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Why do zebras have stripes? Possibly to cool off, according to new research. It seems that stripe configuration correlates more strongly with temperature than with anything else—the alternating black and white lines heat the air next to the body at alternate rates, creating eddies of air which cool the zebra. It’s remarkable that it took until now to make headway on this mystery that’s been hiding in plain sight.

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Early interest in zebras focused on the nature of stripes rather than the function. A 1936 paper by Angel Cabrera in the Journal of Mammology  explores this early research interest in stripes. For these early researchers, stripes were primarily a means of identification, but Cabrera was concerned that early taxonomists, working in museums far from living zebras, were too quick to identify species based on limited specimens.

Cabrera instead relied on personal observation and the input of hunters, wardens, and others experienced with zebra appearances. His conclusion—that no two zebras are alike—was revolutionary and helped unclutter the taxonomy of zebras to three extant species and one extinct.

Interest in the “why” of stripes came later and extends beyond zebras. In 2009, Tim Caro reviewed 5000 instances of black and white markings in mammals, and concluded that in most cases the reason for such markings is mysterious. In most cases bold colors are a warning to predators that an animal is toxic or otherwise makes for poor eating, known as aposematism.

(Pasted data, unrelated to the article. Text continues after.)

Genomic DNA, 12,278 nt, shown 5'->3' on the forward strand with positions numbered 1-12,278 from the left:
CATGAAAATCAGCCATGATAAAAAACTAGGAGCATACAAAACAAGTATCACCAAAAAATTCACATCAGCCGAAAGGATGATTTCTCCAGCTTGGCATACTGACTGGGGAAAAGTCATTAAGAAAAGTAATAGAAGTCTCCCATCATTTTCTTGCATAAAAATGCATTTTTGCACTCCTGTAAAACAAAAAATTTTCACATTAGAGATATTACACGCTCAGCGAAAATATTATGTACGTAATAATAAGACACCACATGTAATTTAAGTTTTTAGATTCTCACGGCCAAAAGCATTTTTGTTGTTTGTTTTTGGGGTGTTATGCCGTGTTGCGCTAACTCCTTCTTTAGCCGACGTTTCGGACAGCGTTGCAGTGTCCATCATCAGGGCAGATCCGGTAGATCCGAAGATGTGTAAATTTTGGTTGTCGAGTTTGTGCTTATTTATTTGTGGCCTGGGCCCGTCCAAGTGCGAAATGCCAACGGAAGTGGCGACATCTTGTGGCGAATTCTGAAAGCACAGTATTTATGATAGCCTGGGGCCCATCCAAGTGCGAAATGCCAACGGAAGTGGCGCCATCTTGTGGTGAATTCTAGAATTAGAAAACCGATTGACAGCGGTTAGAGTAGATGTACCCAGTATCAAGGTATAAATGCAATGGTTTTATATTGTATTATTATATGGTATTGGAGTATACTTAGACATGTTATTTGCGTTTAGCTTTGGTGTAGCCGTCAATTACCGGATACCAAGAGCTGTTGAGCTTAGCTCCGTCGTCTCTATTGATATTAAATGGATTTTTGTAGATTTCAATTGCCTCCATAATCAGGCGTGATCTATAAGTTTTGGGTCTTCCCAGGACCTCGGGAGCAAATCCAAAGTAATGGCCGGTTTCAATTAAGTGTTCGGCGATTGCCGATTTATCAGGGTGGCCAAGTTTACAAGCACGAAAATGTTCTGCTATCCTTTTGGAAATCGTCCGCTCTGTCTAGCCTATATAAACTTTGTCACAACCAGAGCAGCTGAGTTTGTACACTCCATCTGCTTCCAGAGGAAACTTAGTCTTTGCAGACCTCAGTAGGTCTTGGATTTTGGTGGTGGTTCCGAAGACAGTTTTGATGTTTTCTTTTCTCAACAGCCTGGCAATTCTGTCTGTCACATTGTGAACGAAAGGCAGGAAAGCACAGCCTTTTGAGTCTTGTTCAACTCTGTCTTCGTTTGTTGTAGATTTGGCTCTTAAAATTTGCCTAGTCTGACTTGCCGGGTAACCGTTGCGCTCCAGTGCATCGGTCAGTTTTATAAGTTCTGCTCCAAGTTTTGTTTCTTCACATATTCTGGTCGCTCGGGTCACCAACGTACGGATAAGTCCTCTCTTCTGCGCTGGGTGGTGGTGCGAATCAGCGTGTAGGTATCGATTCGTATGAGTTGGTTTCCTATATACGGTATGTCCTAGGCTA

Caro felt that applying aposematism to zebras is a stretch. Unlike most herbivores, zebras will use their teeth as well as their sharp hooves to defend themselves, but really there is nothing particularly unpalatable about a zebra. Camouflage is a possibility since many carnivores are colorblind, but Caro notes that in many mammals it is not clear if the colors actually provide good camouflage or make the animal more conspicuous.

Caro discovers scores of reasons that do not explain zebra coloration, but very few that do. He discounts the camouflage idea for zebras since such patterns provide better camouflage in dense cover rather than the open plains where zebras live. He mentions another theory of zebra stripes, that they play a role in repelling horseflies, but is not enthusiastic. The above thermoregulation theory is dismissed as “bizarre.” Caro finally gives up and classifies the function of zebra stripes as unknown.

Caro is right, it does seem bizarre that stripes can substantially cool a zebra, but apparently it’s plausible. More plausible is that thermoregulation is one of many benefits of stripes. There would need to be a massive evolutionary advantage from the cooling benefits of stripes in order to offset any compromise to camouflage. It seems more likely that all the theories are true to some extent. Zebra stripes probably help conceal and cool the zebra, and possibly repel horseflies as well. The lesson is to keep an open mind. What seems like common sense is not always enough.


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Journal of Mammalogy, Vol. 17, No. 2 (May, 1936), pp. 89-112
American Society of Mammalogists
Philosophical Transactions: Biological Sciences, Vol. 364, No. 1516, Animal Camouflage: Current Issues and New Perspectives (Feb. 27, 2009), pp. 537-548
The Royal Society